Hi everyone,

Ive been looking at the following problem, but its not entirely in my area and some potential solutions seem to rely on algebraic geometry. Maybe thats just a complicated way to solve the problem.

Im wondering if anyone can give me a good reference or answer to this question

For any set of $n×n$ matrices $A_1,A_2,...,A_k$, such that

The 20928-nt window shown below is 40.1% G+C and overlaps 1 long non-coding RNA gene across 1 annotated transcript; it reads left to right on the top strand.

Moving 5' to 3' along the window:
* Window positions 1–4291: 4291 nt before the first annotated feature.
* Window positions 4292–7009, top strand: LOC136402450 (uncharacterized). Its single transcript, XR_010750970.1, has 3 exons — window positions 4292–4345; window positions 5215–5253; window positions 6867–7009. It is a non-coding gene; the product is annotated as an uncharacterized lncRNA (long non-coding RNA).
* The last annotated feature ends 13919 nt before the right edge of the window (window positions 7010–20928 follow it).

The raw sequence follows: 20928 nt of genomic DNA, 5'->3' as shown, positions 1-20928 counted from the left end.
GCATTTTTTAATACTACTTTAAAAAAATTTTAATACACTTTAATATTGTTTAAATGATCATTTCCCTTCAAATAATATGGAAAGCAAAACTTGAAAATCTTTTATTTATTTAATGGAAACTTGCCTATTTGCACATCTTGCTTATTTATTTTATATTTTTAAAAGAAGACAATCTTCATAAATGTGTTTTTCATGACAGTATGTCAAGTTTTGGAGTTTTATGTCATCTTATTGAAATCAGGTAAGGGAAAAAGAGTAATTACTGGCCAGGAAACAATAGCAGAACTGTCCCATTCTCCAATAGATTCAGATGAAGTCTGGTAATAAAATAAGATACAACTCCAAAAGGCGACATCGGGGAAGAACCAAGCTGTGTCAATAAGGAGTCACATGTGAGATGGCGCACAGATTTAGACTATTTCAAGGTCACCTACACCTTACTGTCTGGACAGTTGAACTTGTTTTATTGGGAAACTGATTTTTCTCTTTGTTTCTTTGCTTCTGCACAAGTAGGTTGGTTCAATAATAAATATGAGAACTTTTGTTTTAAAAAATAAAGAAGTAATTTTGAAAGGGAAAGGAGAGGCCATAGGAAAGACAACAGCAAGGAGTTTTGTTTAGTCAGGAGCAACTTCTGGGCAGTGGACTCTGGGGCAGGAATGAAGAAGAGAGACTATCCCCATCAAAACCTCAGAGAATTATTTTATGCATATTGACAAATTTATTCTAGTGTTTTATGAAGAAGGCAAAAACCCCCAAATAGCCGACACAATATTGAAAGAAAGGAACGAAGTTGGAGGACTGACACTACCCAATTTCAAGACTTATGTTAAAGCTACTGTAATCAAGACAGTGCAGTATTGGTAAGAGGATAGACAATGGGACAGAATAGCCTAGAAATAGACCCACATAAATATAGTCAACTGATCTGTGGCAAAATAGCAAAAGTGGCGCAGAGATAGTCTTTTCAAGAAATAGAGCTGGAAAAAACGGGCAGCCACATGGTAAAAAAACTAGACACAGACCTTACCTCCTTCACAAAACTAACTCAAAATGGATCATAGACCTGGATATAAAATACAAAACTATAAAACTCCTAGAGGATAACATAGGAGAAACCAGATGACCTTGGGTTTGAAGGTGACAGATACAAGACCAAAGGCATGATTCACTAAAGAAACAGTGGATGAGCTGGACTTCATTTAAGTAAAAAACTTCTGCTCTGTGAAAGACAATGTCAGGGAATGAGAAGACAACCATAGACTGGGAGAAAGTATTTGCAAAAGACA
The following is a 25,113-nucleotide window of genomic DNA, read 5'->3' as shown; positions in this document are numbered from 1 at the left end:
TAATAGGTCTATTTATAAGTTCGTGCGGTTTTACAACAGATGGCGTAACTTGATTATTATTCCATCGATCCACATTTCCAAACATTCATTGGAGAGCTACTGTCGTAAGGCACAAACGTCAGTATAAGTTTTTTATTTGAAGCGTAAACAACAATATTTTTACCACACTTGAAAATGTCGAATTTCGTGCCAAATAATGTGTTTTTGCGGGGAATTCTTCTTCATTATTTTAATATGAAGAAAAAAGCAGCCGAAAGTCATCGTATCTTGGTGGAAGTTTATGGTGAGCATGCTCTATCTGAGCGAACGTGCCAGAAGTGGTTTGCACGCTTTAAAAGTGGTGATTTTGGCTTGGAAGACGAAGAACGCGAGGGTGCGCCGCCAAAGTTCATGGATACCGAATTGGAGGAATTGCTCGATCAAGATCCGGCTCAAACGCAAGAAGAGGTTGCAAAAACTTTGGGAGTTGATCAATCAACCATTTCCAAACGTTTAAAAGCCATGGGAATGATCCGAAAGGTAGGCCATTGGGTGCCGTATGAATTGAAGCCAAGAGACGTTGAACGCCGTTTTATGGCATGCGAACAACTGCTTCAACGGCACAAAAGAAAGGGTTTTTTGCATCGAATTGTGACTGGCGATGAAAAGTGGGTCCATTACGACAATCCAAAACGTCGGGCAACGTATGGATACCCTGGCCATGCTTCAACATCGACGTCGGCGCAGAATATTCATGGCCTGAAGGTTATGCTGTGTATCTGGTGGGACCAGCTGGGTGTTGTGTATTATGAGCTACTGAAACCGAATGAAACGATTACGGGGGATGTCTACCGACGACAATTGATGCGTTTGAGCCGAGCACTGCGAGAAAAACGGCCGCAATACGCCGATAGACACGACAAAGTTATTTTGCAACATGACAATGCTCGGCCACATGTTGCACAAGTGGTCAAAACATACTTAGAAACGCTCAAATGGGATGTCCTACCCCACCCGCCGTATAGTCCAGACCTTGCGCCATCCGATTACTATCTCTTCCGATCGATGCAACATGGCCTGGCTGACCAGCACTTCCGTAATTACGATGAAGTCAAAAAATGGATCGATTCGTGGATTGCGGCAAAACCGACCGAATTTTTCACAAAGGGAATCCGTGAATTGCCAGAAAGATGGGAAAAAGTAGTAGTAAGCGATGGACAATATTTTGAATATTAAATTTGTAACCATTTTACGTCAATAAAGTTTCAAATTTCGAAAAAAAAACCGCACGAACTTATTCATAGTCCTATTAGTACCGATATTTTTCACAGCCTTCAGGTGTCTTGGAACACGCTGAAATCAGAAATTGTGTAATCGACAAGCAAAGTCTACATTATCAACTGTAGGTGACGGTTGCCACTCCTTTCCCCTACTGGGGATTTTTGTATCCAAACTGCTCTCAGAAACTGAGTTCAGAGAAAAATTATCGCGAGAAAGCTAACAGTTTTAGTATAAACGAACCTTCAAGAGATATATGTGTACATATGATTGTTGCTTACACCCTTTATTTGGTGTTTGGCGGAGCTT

- they share only a SINGLE eigenvector in common
- the joint commutant of $A_1,A_2,...,A_k$ and $A^*_1,A^*_2,...,A^*_k$ is trivial,

how can I guarantee there exists only this single one dimensional invariant subspace (corresponding to the span of that eigenvector)?

Googling around, it seems some progress has been made on saying whether invariant subspaces of dimension greater than 2 exist, but they rely on the fact that the matrices $A_1,A_2,...,A_k$ are chosen to have pairwise distinct eigenvalues.

Thanks for the help!

edit: changed some wording so I dont mislead anyone.